What does v=dx/dt means?

Sep 16, 2015

It represents the instantaneous variation of POSITION with TIME. also known, as velocity.

Explanation:

The explanation can be a little bit boring but...
Cosider a car that moves from position ${x}_{1}$ at instant ${t}_{1}$ to position ${x}_{2}$ at instant ${t}_{2}$.
You can represent the variation of position using a number (a kind of position parameter) called average velocity as:
${v}_{a v} = \frac{{x}_{2} - {x}_{1}}{{t}_{2} - {t}_{1}} = \frac{\Delta x}{\Delta t}$

The problem is: "what happened in the middle? Did the car stop...go faster...slower...?"

To "look" inside your interval you can reduce the time interval and try to focus on a specific instant.

This means reducing $\Delta t$ to zero or at least tend to zero!

So, basically, you'll be able to evaluate the velocity at a point (not interval) and have an instantaneous velocity!

It is easy to say but mathematically...you need:
${v}_{\text{inst}} = {\lim}_{\Delta t \to 0} \frac{\Delta x}{\Delta t} = \frac{\mathrm{dx}}{\mathrm{dt}}$ which is the "symbol" for an operation done on a function called Derivative.

For example:
consider a car that has a position modelled by the function:
$x \left(t\right) = - 4 {t}^{2} + 3 t - 2$ (I invented it)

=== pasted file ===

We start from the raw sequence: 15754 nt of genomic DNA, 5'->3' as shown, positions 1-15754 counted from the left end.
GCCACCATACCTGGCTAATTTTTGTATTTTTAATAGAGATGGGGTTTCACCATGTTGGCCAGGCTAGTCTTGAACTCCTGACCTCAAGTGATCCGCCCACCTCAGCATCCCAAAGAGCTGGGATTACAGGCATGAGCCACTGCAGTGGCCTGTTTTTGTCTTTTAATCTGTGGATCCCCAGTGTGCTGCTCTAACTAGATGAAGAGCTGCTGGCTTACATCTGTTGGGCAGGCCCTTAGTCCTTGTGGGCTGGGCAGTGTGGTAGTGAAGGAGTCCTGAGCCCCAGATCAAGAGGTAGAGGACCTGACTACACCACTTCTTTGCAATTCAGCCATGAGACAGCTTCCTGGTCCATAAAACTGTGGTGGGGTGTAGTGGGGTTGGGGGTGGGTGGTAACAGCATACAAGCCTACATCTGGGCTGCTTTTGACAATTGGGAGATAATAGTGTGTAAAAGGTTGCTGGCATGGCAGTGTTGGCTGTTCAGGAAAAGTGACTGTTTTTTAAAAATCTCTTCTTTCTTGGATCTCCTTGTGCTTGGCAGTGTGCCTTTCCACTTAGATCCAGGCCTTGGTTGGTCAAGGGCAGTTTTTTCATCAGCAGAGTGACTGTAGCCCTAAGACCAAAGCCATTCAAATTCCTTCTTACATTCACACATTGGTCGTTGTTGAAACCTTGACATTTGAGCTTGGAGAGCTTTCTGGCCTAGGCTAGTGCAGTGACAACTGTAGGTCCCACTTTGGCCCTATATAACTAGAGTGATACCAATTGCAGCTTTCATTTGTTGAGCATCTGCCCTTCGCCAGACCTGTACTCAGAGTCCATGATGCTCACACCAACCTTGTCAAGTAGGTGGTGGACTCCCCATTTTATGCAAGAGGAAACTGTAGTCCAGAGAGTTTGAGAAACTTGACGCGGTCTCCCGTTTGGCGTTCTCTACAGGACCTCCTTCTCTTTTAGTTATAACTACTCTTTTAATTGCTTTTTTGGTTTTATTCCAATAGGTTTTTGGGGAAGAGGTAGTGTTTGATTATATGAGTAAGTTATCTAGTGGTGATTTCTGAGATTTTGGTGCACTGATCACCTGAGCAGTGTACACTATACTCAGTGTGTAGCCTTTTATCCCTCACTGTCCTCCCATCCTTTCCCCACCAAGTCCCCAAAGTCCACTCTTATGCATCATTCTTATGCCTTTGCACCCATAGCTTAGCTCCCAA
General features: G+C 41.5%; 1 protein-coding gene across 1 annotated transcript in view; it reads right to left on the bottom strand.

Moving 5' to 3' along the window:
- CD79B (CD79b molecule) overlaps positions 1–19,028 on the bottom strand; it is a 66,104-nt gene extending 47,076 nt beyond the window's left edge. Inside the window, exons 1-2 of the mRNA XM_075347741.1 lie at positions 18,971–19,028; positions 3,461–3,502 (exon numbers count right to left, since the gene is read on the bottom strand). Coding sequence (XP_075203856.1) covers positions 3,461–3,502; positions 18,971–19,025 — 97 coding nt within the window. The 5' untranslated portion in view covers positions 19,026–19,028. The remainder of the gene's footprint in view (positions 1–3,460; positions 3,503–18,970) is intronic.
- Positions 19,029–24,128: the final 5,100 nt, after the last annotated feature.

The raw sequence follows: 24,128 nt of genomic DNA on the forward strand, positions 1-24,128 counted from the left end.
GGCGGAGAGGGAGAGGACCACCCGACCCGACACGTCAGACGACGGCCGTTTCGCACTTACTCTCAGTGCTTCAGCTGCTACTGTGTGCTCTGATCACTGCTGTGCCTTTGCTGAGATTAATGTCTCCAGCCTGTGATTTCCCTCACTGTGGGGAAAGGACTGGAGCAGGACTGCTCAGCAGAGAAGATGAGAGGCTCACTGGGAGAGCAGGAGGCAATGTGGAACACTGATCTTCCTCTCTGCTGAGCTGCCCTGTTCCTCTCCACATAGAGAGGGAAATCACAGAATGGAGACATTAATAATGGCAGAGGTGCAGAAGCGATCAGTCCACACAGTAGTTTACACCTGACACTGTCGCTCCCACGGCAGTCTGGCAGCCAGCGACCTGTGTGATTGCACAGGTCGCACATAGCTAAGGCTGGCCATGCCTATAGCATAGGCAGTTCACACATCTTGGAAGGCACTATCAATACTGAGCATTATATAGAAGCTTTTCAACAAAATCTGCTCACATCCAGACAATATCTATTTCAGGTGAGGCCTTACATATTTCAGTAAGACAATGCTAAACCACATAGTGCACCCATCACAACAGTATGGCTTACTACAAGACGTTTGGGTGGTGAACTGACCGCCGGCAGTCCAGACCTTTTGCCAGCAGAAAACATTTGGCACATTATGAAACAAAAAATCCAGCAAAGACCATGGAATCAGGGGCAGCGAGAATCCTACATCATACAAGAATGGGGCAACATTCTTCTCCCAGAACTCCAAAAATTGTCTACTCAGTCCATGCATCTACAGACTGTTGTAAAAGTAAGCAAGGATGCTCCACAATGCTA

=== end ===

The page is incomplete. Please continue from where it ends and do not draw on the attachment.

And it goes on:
So
instantaneous velocity will be given as:
$\frac{\mathrm{dx}}{\mathrm{dt}} = - 8 t + 3$
So at each instant you will get the velocity at exactly that instant: for example at $t = 0$ ${v}_{\text{inst}} = - 8 \cdot 0 + 3 = 3 \frac{m}{s}$

Hope it is not too confusing!

Sep 17, 2015

$v = \frac{\mathrm{dx}}{\mathrm{dt}}$

This means that the velocity over a certain period of time is the instantaneous change in position $\left(\mathrm{dx}\right)$ over the instantaneous change in time $\left(\mathrm{dt}\right)$. This period of time is intentionally very small, hence "instantaneous".

Imagine looking at a graph of position (x) vs. time (t) and determining the slope of that graph.

$\frac{\mathrm{dx}}{\mathrm{dt}} = \frac{\Delta x}{\Delta t}$

...when the change, $\Delta$, is very, very small. You are essentially zooming into the graph until it looks linear (try it on your calculator on, let's say, $y = \sqrt{x}$). The little square represents what you see on your calculator.

When that is the case, you can take two points very, very close to each other, like $\text{1.003 s}$ and $\text{1.006 s}$ for example, calculate the slope using $\frac{{x}_{2} - {x}_{1}}{{t}_{2} - {t}_{1}}$, and you have the velocity at about $\text{1.0045 s}$ in $\text{m/s}$ (halfway between the two times).

You can also shift this small square window around and find velocities at other points on the same curve in a similar fashion, and they would be instantaneous velocities, at instantaneous moments in time.